Our European colleugues open their Outlook Calendar to which they have added “Jewish Holidays” and they are puzzled as to what “New year of Trees” could possibly mean. Next time I will send them a link to “elana’s pantry”!
    I so enjoyed your explanation.
    You have some special Rabbi – I’m going to read his words.

    Here in the Galilee (northern Israel) the wild almond trees are just bark and pink blooms at the time of Tu B’Shvat. Lovely.
    Enjoy the bountiful fruit!

  7. Donna

    Are you using the smaller size loaf pan? It’s about 7″ x 3.5″…for some reason the GF loaves bake/rise better in the smaller size. I’ve had that same”raw” experience using regular size pans.

  8. Jennifer wood

    I must plant a fruit tree to celebrate!

  9. Dena

    I LOVE Tu b’Shevat! There’s a special seder to follow in which you eat different types of fruits including olives, figs, etc. Fruits with seeds you eat, fruits with pits, fruits with skin you don’t eat, fruits with skin you do eat I think are the four categories. Drink red wine, white wine, red and white mixed. Nuts. Honestly, this is the easiest gluten-free holiday… by the time you eat all that, who needs anything more?! Time to dig up my Tu b’Shvat seder notes.

  10. GINGER

    yes I used the small pan she recommends. It looked perfect on the outside and never fell or sank.

  11. Elana, I think it’s really sweet that you are sharing the beautiful meaning of Tu B’shevat with your readers. I am Jewish as well, conservative, but this is just not one of the holidays I tend to share a lot about it (on the other hand, I’m really passionate about sukkot and the idea of celebrating the local harvest!) Anyway, I’m just really glad to see this here, so many people learn from you :)

  12. Elana Daley @ conceptsintraining.com

    Happy Name sake day to you Elana… hee hee. We will be celebrating by planting many trees. We’ve added almost 15 to our yard. All fruit, either stone or citrus. All good for sugar free jams and juices.

    My son’s favorite Shalom Sesame video is about Tu B’shevat.

    In honor of the holiday, I have been making several versions of your recipe for Apricot Bars.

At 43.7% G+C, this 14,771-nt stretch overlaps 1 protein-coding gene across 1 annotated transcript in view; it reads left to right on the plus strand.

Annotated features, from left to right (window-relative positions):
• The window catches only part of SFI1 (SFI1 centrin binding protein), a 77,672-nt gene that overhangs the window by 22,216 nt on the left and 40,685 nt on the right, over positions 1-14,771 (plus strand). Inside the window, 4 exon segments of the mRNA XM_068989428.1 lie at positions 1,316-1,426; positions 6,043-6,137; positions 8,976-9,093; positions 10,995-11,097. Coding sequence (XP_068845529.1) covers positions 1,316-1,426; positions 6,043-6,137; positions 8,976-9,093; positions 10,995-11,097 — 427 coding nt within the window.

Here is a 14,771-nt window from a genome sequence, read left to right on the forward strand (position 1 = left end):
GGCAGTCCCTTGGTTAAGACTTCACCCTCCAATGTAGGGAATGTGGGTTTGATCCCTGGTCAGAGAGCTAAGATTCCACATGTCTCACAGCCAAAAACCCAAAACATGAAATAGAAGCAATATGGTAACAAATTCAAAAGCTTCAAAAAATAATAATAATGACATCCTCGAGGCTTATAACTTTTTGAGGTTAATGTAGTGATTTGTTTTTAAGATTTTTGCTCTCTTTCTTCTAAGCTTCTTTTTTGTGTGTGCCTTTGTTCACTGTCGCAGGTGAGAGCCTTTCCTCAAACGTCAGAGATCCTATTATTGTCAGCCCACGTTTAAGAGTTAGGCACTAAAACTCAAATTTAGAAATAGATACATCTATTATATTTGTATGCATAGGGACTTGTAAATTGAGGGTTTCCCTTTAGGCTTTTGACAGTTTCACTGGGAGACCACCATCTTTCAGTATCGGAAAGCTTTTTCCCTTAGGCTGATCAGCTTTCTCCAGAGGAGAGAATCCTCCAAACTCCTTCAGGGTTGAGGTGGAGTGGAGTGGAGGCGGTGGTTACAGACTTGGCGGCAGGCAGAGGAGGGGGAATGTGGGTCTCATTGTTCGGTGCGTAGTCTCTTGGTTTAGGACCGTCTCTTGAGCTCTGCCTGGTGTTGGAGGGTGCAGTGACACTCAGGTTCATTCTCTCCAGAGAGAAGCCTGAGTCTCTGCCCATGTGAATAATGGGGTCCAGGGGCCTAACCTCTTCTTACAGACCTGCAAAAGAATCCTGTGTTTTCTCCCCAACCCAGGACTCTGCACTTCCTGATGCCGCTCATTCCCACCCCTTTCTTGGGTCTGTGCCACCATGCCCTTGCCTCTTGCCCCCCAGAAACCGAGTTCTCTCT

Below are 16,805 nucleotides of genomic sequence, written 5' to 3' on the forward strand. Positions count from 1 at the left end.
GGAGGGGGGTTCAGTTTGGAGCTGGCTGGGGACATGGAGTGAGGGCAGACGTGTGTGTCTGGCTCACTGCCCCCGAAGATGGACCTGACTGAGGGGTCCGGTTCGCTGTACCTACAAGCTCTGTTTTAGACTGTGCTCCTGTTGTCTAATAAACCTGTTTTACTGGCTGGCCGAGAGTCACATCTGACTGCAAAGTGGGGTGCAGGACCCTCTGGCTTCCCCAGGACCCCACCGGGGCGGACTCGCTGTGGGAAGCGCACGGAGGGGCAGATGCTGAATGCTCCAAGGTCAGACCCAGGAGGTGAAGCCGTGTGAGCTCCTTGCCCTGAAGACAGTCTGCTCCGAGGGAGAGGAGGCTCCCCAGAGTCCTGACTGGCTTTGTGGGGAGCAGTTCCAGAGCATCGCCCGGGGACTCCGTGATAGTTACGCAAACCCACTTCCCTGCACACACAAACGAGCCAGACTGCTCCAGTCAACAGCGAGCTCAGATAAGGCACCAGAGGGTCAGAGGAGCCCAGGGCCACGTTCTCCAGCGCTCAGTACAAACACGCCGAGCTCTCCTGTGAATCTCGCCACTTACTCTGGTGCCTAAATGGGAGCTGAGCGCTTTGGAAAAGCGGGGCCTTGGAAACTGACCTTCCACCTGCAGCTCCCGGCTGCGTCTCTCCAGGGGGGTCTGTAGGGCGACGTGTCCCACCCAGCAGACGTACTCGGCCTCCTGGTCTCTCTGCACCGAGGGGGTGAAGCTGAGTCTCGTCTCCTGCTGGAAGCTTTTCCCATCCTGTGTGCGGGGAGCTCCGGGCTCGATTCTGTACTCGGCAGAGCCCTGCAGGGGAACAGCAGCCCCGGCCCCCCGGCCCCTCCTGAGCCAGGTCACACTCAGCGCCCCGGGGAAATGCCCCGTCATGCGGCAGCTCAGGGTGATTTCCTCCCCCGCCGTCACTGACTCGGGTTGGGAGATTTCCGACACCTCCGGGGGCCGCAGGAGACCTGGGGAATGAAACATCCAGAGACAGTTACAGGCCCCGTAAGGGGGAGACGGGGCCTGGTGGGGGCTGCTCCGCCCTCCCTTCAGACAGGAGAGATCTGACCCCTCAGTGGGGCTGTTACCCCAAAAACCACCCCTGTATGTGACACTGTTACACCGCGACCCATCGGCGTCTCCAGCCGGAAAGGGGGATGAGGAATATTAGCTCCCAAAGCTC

Thank you for sharing the words of your rabbi with everyone.

  13. Happy Tu b’Shvat Elana! My kids are singing “tu b’Shvat yegiyah hag ha ilanot” already. We make fruit leather in the dehydrator, new fruits and stuffed dates, put a pecan in the date drizzle with melted chocolate and sprinkle with coconut- absolutely fabulous. That ones from my Yemeni neighbor.

  14. Nancy

    Thanks for the TU B’Shvat – plug — It has always been one of my favorite holidays — and signals that Purim then Passover are not far behind. In the Northeast – it helps me think about spring and that it will be coming before we know it
    Nancy

  15. Anastasia@healthymamainfo.com @ healthymamainfo.com

    I’ve been always fascinated by the Hebrew history and how well Jews manage to carry on their traditions and believes! And I admire you for that!

  16. Jamie Sue

    Thanks, Elana. This may be a minor holiday, but trees are big! Lovely images come to mind, including that Tree of Life. How delightful to be named for trees.

  17. Rochelle

    I’ve been reading your blog for almost a year now and have to tell you that my life has really changed – I had cut out grains and refined sugars from my diet and your blog and recipes have made my life so much sweeter and easier.

    I think that this upcoming Tu B’shvat, which celebrates the amazing almond tree is a great time to thank you for helping me stay healthy and still eat all the delicious almond flour treats!

    As a side note, Tu B’shvat is celebrated at our home by eating as many varieties of fruit we can procure – sometimes over 30 types.

    Thanks again Elana!

  18. Ellen (Gluten Free Diva) @ glutenfreediva.com

    Hi Elana – I LOVE Tu B’Shevat – each year, I look forward to attending a Tu B’Shevat seder where I get to feast on lots of gluten free dried fruits and nuts. It’s one of the Jewish holidays where I can participate and eat safely during the ritual meal.

  19. Frieda

    This is so interesting. Thanks for sharing the story. I always look forward to reading you posts.

  20. Brandi

    This is wonderful! Thank you!